7. Two Brothers

The two brothers of the title are a pair of tigers that viewers meet as adorable cubs in the opening act, but this isn’t the syrupy cuddlefest it might look like. Really, although Two Brothers doesn’t lack for coo-inducing shots of the fuzzy protagonists, it’s also a darker and altogether more intense animal movie than American audiences have grown accustomed to — the tale of a tiger family torn asunder by an unscrupulous hunter (played by Pearce) who wreaks havoc in the brothers’ lives. Does it all end on a heartwarming note? Of course. But as the Arizona Republic’s Randy Cordova argued, “Anyone older than 12 can figure out what’s going to happen, but the movie still packs an emotional punch that will keep adults entertained as much as the young ones.”


6. The Proposition

With John Hillcoat behind the cameras and a script by Australian musical icon Nick Cave, The Proposition is a modern Western with offscreen credentials that fairly ooze cool — and the same could be said of its cast, a lineup that included Pearce, John Hurt, Emily Watson, Ray Winstone, and Danny Huston. They all came together to help dramatize the tale of the Burns brothers gang, a notorious group of 19th century Australian outlaws who weren’t above raping and/or murdering anyone who got in their way. Not exactly a family film, in other words — but one whose finely tuned sense of violent dread mesmerized critics like Colin Covert of the Minneapolis Star Tribune, who wrote, “Hillcoat creates a vision as nihilistic as any horror film ever put on a screen, but so well acted and carefully conceived that it transcends exploitation.”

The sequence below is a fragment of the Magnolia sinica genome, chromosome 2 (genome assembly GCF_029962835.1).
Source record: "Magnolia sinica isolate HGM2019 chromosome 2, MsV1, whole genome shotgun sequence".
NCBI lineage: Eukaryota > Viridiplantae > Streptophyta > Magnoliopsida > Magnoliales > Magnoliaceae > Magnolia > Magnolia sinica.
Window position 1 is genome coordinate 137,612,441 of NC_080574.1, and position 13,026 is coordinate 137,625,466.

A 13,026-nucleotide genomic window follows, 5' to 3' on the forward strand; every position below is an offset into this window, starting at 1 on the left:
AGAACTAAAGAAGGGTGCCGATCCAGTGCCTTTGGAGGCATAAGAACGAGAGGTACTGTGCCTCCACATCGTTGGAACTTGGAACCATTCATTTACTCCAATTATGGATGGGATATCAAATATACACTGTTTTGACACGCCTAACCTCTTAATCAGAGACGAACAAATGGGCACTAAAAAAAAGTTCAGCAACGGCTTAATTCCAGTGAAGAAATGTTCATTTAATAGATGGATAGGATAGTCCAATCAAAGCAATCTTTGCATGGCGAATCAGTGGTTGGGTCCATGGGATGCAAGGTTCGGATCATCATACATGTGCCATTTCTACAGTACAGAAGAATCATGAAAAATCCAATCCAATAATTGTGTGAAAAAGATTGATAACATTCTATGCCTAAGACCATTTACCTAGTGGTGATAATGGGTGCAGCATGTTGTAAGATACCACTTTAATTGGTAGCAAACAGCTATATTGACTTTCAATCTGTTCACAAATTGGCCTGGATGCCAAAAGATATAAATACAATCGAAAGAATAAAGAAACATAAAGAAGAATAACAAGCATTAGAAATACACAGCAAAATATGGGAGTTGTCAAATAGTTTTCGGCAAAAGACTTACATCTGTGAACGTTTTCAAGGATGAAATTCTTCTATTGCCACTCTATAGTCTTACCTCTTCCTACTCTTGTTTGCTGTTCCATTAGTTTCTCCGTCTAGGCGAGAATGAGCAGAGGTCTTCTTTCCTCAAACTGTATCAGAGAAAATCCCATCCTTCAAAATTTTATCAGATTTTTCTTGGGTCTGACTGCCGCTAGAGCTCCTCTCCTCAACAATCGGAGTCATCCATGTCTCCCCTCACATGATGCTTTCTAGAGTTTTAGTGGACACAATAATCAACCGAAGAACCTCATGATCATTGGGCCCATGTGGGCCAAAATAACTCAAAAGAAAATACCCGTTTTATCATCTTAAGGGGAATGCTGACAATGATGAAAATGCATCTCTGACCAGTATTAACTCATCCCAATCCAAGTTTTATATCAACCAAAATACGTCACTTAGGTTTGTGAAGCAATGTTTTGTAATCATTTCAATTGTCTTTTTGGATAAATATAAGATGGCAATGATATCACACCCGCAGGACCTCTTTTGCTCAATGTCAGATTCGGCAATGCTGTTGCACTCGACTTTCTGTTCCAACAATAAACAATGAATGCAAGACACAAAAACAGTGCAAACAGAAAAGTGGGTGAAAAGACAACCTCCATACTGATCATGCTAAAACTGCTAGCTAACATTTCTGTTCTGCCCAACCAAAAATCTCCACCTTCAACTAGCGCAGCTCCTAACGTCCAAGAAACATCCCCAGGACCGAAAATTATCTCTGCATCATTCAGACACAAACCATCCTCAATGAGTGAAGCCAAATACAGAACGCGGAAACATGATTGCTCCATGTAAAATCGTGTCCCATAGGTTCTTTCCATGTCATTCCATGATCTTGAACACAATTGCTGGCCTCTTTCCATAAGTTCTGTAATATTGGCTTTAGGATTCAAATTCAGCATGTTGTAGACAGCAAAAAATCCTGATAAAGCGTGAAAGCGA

5. The Adventures of Priscilla, Queen of the Desert

A road trip movie with a decidedly flamboyant twist, The Adventures of Priscilla, Queen of the Desert follows the trail of three drag queens (played by Pearce, Hugo Weaving, and Terence Stamp) on their journey across the Australian Outback in an unreliable tour bus. Containing drama, comedy, and a fair amount of social commentary, Priscilla was an arthouse favorite during its theatrical run, spun off a pair of musical stage adaptations, won an Oscar (for Best Costume Design, natch), and earned raves from critics like Kevin Carr of 7M Pictures, who asked, “Where else are you going to see General Zod, Agent Smith and the guy from Memento as drag queens stranded in the Australian Outback?”


4. Memento

The grim noir puzzle that reaffirmed Pearce’s leading-man talent and served as Christopher Nolan’s full-fledged Hollywood coming-out party, Memento offered an early glimpse of Nolan’s fondness for narrative games — as well as his ability to get the most out of his actors. Playing a man who spends most of the film as not only a mystery to the viewer, but to himself, Pearce won a pile of honors from various film critics’ circles, and was a major part of what led the Los Angeles Times’ Kenneth Turan to call Memento “provocatively structured and thrillingly executed film noir, an intricate, inventive use of cinema’s possibilities that pushes what can be done on screen in an unusual direction.”